Plan your Route Ahead of Time

It is always good to know where you are going and how you are going to get there before you start out. It is also important to know some alternative routes in case you encounter road construction, a road closed, or a major traffic slowdown because of an accident. Look at two or three different routes before you leave and load them into your navigation system, so you will be ready to adjust your route if necessary.

Prepare for Adverse Weather Conditions

Check the weather report ahead of time for the areas in which you will be traveling. If you are staying in the Southeastern US, you are not likely to run into any heavy snowstorms, although it has been known to happen. But you could encounter heavy rain, high winds, or even freezing rain. And if you are traveling to one of the northern states, then you could easily run into any type of winter weather. Be prepared for inclement weather if it is in the forecast, and be ready to slow down and drive very carefully when you encounter it.

Get Plenty of Rest Before Heading Out

Before you head out for a full day of driving, be sure you have enough sleep the night before. For an average adult, this means roughly seven hours of sleep. Driving long distances can get very tiring, but you need to have enough rest to stay alert and drive safely. If you do start getting tired, pull into a rest stop or gas station to take a nap.

Keep your Cell Phone Fully Charged

You never know when you might have a problem on the road, and the last thing you want is to have your phone run out of battery. Before you leave, make sure your phone is fully charged, and it is also a good idea to have it plugged into a charger in your car as you are driving. On a related note, do NOT use your phone to send a text or do any other type of electronic messaging, let one of your passengers handle that (if you have passengers).

Review your Roadside Assistance Information

If your car breaks down in the middle of nowhere, you will want to have an emergency roadside assistance service available to come and help you. If you do not already have this service, purchase it from your insurer or through an outside company like AAA. Finally, locate the phone number for your roadside assistance and load it into your contact list on your cell phone. Having this phone number readily available will save you from a lot of stress and anxiety if you end up needing it.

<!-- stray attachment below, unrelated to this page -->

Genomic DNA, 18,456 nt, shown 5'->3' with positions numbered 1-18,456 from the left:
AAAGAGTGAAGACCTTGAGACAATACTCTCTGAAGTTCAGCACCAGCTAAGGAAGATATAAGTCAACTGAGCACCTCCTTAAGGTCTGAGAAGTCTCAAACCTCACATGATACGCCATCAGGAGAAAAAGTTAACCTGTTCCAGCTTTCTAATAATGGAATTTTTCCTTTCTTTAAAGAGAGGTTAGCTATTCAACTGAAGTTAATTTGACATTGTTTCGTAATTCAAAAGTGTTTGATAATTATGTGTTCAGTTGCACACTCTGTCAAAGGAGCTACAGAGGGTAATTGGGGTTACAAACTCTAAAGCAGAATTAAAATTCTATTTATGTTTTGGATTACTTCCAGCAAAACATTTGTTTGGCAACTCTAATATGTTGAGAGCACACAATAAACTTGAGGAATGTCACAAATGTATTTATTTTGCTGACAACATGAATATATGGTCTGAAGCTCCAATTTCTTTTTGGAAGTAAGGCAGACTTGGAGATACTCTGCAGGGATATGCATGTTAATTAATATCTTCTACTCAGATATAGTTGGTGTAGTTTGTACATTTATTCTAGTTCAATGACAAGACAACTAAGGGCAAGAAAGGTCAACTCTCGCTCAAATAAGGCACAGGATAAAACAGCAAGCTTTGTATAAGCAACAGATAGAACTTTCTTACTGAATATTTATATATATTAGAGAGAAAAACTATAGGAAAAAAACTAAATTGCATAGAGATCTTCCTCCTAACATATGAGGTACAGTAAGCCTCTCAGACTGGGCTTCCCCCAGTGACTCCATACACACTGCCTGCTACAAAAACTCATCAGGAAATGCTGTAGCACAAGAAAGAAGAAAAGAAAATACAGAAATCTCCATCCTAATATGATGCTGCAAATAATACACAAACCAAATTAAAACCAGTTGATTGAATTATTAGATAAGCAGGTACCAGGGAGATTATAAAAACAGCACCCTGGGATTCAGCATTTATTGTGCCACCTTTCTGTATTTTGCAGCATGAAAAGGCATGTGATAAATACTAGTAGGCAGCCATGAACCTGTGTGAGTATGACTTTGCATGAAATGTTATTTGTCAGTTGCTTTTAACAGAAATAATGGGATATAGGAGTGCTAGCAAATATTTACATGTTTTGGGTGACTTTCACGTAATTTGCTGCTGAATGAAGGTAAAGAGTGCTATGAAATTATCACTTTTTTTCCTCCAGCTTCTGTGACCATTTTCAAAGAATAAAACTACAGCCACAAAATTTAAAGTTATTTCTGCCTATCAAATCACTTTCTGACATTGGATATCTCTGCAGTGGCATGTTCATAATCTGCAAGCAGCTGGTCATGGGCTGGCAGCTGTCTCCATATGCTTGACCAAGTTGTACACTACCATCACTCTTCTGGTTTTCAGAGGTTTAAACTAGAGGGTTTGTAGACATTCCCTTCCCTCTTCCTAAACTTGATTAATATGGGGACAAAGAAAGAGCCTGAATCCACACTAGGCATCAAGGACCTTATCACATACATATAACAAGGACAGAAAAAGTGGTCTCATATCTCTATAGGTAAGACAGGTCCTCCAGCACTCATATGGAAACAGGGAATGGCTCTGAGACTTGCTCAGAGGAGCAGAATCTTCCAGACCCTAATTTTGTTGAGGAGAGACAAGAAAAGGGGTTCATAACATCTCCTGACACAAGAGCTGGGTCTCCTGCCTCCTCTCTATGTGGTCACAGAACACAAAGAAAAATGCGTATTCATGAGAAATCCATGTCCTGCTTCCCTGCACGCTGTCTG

Happy holidays from all of us at Hedge Copeland! Stay safe out there and enjoy this most wonderful time of the year with those closest to you.

Important Tips for Avoiding a School Bus Accident

The return to school has been a little different this year for Alabama students. Because of safety concerns over COVID-19, many school districts are doing a hybrid approach in which there is some distance learning combined with in-person classes a couple days a week. In some cases, parents are choosing to keep their kids home at least for the first couple of months to do distance learning exclusively.

These modifications have forced school buses to shuffle their schedule around as well. Because of the staggered student schedules, there are not as many buses on the road each day as there would be in a normal year. But even with these changes, there are still well over 100,000 Alabama students that are riding the bus to and from school every day.

School buses are generally considered among the safest ways for a child to travel. Buses are massive vehicles that provide plenty of protection for passengers, and there are fewer fatalities (per hundred thousand miles traveled by bus) than most other modes of transportation.